Erythrina in the New and Old Worlds: Nitrogen Fixing Tree Reports Special Issue 1993
By Sidney S. Westley & Mark H. Powell
In recent years, scientists and development specialists have ‘discovered’ many previously neglected nitrogen-fixing trees with exciting potential to sustain and improve the soil, enhance crop production and provide valuable products. Prominent among the trees attracting increasing attention is the genus Erythrina, distributed throughout the tropics. Many of the 113 Erythrina species are used in agro-forestry systems as live fences, windbreaks, shade or support for other plants. They improve the soil and provide animal fodder, human food, medicine and wood products. Their unique flowers and seeds also make them popular as ornamentals and for handicrafts. Researchers, often working in isolation, have screened Erythrina species and provenances for growth potential under different site conditions. Some have conducted detailed studies of specific tree characteristics. As experience and research results have accumulated, the need has become urgent to bring this information together and make it available to a wider community. This work presents 55 papers on Erythrina research and development activities.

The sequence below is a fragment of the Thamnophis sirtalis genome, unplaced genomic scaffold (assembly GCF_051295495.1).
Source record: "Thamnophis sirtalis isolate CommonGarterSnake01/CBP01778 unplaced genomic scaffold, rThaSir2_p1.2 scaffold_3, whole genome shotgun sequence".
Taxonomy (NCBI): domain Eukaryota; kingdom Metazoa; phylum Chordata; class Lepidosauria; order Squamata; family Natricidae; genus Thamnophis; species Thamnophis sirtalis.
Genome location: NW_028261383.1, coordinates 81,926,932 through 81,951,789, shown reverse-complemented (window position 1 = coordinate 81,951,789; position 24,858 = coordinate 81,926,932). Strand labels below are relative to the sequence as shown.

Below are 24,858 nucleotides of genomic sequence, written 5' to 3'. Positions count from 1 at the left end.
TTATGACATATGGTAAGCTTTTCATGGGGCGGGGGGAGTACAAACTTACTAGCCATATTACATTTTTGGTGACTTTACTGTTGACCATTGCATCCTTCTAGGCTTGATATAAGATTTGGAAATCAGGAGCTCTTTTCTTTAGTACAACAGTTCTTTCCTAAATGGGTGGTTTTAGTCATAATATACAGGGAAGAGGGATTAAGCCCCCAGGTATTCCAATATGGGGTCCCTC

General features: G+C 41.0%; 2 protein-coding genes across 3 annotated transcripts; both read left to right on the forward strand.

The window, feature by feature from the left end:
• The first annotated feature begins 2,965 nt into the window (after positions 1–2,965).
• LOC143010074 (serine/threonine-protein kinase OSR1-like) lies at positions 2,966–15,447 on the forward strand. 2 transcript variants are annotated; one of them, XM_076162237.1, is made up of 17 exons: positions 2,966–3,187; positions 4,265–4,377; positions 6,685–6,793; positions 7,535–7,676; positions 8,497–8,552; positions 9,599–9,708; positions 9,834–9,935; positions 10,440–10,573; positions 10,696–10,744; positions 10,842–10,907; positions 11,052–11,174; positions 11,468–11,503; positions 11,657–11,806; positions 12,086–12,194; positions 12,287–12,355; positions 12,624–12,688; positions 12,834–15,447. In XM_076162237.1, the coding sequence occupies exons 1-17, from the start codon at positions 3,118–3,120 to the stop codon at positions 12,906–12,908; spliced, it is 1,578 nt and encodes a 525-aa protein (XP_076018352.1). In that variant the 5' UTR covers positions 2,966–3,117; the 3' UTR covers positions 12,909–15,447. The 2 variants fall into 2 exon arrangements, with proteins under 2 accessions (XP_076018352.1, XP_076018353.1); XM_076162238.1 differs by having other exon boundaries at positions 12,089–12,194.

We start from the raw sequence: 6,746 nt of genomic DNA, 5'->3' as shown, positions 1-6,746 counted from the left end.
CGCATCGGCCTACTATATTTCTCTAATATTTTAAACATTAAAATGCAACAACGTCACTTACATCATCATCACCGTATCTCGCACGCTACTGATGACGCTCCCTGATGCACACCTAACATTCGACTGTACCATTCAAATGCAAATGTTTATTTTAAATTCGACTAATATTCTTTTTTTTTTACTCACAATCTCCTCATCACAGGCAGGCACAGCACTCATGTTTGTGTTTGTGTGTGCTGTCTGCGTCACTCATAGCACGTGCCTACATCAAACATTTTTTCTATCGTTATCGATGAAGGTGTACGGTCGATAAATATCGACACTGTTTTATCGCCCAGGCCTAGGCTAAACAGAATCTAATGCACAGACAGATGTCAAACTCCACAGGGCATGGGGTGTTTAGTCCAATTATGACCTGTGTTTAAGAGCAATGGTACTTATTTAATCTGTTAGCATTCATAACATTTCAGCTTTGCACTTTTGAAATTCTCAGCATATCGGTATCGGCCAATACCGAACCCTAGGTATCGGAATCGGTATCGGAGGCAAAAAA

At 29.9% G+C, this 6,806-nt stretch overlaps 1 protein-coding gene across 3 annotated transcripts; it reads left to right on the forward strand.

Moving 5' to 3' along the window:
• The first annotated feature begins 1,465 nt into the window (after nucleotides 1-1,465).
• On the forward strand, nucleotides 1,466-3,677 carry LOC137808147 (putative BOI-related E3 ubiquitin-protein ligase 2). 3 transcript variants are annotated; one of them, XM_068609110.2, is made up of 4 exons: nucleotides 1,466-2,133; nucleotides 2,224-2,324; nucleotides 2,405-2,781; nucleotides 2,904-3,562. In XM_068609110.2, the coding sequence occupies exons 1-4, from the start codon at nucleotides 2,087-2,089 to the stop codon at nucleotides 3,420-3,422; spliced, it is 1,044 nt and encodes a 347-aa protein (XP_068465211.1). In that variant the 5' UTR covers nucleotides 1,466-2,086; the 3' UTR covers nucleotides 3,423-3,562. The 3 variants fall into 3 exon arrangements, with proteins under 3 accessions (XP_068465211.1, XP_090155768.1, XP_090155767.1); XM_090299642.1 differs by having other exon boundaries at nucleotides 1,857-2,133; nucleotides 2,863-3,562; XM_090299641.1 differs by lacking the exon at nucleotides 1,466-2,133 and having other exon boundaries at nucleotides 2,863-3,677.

Size 175 x 250 mm
370 pages, 1 pp. illus., 50 pp. charts